It’s not all bad news, though. I think with trial and error (and perhaps assistance from a registered dietitian) we can figure out what that happy medium is for weight maintenance when your body is fighting against you. What worked before may not work now. I might need to re-evaluate my own diet.

11 Days

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Michael and I met with the wedding coordinator and caterers at the venue. It was for the final walk-thru and planning session. It was a lovely, sunny day and we had so much fun! We figured out the placement for everything and finalized all the details. The venue was set up for another wedding and it looked similar to what we plan on doing for the layout (with a few changes). It was cool to see it set up and not just a big empty room. It made it feel more real somehow.
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I have to admit, I got a little nervous standing in the middle of the room there, imagining how it will look in a little less than two weeks with all our friends and family around us. Butterflies!

The next day, I went to the gym and did my old traditional workout. Most Saturdays I’ve been hitting the Warrior Room for my workout but this weekend the ladies were off on their bachelorette party  so the Warrior Room was closed. I got in my own kettle bell workout at my gym, did a bunch of other body weight exercises and free weights. Then I went up to the cardio room and ran on the treadmill. It wasn’t a great run. My legs felt heavy and I finally called it quits after a little over a mile.

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After that, I had a ton of kitchen stuff to do! Our garden exploded with the hot weather lately. So many jalapenos, so many tomatoes. I spent the afternoon making jalapeno jelly and then canning tomatoes. First, the peppers. I found a recipe that used a pound of jalapenos, which was good because we probably have about 6 pounds right now. And that is after we pickled half a dozen jars of them!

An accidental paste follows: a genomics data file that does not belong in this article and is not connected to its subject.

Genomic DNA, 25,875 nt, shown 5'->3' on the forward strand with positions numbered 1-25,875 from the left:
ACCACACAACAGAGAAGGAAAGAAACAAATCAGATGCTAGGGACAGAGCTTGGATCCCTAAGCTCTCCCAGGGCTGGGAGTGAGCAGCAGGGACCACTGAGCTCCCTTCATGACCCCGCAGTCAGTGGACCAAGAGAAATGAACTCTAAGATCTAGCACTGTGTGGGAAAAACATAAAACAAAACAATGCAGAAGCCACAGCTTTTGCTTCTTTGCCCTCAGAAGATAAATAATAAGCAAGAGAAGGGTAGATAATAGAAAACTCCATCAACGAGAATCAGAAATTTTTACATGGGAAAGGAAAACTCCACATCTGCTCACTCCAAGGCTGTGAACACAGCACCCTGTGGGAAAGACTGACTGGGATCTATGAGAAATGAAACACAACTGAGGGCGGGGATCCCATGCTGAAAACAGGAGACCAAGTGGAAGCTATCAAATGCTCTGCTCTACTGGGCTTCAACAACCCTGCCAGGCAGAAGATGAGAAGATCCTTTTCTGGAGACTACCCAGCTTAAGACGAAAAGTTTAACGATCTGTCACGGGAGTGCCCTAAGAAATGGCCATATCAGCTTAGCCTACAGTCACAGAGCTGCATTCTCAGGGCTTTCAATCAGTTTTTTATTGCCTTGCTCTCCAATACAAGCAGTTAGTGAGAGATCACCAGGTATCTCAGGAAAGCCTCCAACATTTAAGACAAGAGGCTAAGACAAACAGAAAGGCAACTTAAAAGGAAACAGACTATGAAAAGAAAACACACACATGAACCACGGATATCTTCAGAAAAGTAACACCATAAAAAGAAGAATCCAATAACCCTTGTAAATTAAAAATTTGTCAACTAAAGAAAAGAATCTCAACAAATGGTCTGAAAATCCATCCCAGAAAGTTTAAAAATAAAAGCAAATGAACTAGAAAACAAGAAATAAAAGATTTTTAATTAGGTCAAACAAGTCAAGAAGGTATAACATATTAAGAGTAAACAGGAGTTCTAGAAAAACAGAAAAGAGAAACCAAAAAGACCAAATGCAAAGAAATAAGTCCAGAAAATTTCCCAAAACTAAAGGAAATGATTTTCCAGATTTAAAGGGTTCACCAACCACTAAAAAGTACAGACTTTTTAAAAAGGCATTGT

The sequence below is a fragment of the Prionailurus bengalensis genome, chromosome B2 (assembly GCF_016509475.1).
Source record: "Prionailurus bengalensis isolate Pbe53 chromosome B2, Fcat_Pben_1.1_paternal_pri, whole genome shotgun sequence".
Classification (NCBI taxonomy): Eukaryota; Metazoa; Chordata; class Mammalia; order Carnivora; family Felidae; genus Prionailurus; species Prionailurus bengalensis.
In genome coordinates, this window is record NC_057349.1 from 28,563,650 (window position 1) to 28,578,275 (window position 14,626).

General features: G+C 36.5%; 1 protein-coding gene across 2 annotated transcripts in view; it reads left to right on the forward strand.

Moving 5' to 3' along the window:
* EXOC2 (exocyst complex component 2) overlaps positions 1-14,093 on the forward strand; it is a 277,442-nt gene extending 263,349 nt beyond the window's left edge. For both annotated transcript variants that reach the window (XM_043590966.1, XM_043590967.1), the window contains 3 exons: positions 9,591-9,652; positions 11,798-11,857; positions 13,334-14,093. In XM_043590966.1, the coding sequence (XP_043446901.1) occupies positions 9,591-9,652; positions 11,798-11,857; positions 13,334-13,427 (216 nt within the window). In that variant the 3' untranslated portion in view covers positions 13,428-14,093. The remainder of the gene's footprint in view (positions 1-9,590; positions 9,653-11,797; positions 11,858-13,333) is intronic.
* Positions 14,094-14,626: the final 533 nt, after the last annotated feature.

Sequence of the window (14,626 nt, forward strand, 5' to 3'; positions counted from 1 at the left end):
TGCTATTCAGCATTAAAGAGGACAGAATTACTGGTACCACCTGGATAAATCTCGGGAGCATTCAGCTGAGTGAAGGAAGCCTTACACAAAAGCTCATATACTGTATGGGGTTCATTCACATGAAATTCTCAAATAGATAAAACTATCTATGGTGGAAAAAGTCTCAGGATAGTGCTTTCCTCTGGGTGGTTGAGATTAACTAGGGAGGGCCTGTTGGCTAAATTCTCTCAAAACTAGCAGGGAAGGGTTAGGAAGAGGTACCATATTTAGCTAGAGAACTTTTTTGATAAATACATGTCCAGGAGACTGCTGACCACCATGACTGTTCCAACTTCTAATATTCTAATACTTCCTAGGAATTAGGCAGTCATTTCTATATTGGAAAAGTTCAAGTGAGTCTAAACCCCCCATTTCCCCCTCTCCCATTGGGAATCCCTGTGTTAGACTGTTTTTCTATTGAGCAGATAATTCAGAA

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I followed the instructions to the letter because this is the first time I’ve ever made jelly before and the first time I’ve ever worked with pectin. You know what else is scary? Measuring out 6 cups of sugar.

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Yikes! Slightly terrifying seeing that much sugar for a recipe! It’s a shame you can’t use sugar substitutes for stuff like this. But I know that’s a no-no when making jam.

Jalapeno Pepper Jelly
Prep time:
Cook time:
Total time:
From: http://www.diaryofahumblechef.com/jalapeno-pepper-jelly/
Ingredients
  • ¾ to 1 pound jalapeno peppers
  • 6 cups sugar
  • 2 cups apple cider vinegar
  • 3 packets liquid pectin (measure out 2½ packets and have ½ packet ready to go if needed)
  • ½ teaspoon butter, if desired
Instructions